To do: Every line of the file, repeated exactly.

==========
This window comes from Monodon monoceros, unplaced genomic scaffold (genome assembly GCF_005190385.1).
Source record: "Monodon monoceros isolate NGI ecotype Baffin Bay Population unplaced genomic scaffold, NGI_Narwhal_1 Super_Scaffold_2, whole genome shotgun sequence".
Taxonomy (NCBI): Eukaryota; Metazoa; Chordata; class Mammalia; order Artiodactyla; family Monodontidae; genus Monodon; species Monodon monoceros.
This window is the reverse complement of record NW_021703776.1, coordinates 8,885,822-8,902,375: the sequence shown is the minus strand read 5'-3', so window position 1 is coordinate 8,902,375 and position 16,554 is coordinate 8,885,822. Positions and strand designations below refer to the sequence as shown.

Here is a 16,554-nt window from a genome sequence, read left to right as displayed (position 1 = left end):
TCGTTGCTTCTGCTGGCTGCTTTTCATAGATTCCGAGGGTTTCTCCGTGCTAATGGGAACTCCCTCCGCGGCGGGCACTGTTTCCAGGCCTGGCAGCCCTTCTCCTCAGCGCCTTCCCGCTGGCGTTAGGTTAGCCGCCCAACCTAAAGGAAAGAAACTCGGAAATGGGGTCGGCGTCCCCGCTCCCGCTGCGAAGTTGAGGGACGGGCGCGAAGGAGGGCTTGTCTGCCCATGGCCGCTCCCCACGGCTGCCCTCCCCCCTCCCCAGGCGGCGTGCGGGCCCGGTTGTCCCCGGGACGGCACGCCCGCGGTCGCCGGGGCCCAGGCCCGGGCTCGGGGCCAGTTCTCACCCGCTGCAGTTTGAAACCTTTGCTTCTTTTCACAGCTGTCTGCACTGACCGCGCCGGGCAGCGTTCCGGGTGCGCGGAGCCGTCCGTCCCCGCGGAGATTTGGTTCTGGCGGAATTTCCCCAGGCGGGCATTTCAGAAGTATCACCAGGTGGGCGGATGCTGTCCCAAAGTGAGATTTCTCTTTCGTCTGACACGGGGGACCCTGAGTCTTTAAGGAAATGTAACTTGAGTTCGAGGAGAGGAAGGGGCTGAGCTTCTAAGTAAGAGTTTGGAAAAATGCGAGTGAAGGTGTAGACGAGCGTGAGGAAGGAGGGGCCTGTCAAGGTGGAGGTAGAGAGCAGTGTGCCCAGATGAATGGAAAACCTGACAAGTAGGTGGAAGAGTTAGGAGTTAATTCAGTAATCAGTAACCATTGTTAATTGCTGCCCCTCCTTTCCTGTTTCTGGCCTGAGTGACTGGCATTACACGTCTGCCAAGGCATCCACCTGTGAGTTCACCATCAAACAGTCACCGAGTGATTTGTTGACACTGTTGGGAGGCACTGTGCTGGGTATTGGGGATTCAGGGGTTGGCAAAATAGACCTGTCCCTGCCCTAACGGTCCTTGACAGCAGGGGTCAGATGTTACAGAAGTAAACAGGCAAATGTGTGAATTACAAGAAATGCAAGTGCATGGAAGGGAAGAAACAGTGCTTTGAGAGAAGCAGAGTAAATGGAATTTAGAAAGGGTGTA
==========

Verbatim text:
This window comes from Monodon monoceros, unplaced genomic scaffold (genome assembly GCF_005190385.1).
Source record: "Monodon monoceros isolate NGI ecotype Baffin Bay Population unplaced genomic scaffold, NGI_Narwhal_1 Super_Scaffold_2, whole genome shotgun sequence".
Taxonomy (NCBI): Eukaryota; Metazoa; Chordata; class Mammalia; order Artiodactyla; family Monodontidae; genus Monodon; species Monodon monoceros.
This window is the reverse complement of record NW_021703776.1, coordinates 8,885,822-8,902,375: the sequence shown is the minus strand read 5'-3', so window position 1 is coordinate 8,902,375 and position 16,554 is coordinate 8,885,822. Positions and strand designations below refer to the sequence as shown.

Here is a 16,554-nt window from a genome sequence, read left to right as displayed (position 1 = left end):
TCGTTGCTTCTGCTGGCTGCTTTTCATAGATTCCGAGGGTTTCTCCGTGCTAATGGGAACTCCCTCCGCGGCGGGCACTGTTTCCAGGCCTGGCAGCCCTTCTCCTCAGCGCCTTCCCGCTGGCGTTAGGTTAGCCGCCCAACCTAAAGGAAAGAAACTCGGAAATGGGGTCGGCGTCCCCGCTCCCGCTGCGAAGTTGAGGGACGGGCGCGAAGGAGGGCTTGTCTGCCCATGGCCGCTCCCCACGGCTGCCCTCCCCCCTCCCCAGGCGGCGTGCGGGCCCGGTTGTCCCCGGGACGGCACGCCCGCGGTCGCCGGGGCCCAGGCCCGGGCTCGGGGCCAGTTCTCACCCGCTGCAGTTTGAAACCTTTGCTTCTTTTCACAGCTGTCTGCACTGACCGCGCCGGGCAGCGTTCCGGGTGCGCGGAGCCGTCCGTCCCCGCGGAGATTTGGTTCTGGCGGAATTTCCCCAGGCGGGCATTTCAGAAGTATCACCAGGTGGGCGGATGCTGTCCCAAAGTGAGATTTCTCTTTCGTCTGACACGGGGGACCCTGAGTCTTTAAGGAAATGTAACTTGAGTTCGAGGAGAGGAAGGGGCTGAGCTTCTAAGTAAGAGTTTGGAAAAATGCGAGTGAAGGTGTAGACGAGCGTGAGGAAGGAGGGGCCTGTCAAGGTGGAGGTAGAGAGCAGTGTGCCCAGATGAATGGAAAACCTGACAAGTAGGTGGAAGAGTTAGGAGTTAATTCAGTAATCAGTAACCATTGTTAATTGCTGCCCCTCCTTTCCTGTTTCTGGCCTGAGTGACTGGCATTACACGTCTGCCAAGGCATCCACCTGTGAGTTCACCATCAAACAGTCACCGAGTGATTTGTTGACACTGTTGGGAGGCACTGTGCTGGGTATTGGGGATTCAGGGGTTGGCAAAATAGACCTGTCCCTGCCCTAACGGTCCTTGACAGCAGGGGTCAGATGTTACAGAAGTAAACAGGCAAATGTGTGAATTACAAGAAATGCAAGTGCATGGAAGGGAAGAAACAGTGCTTTGAGAGAAGCAGAGTAAATGGAATTTAGAAAGGGTGTA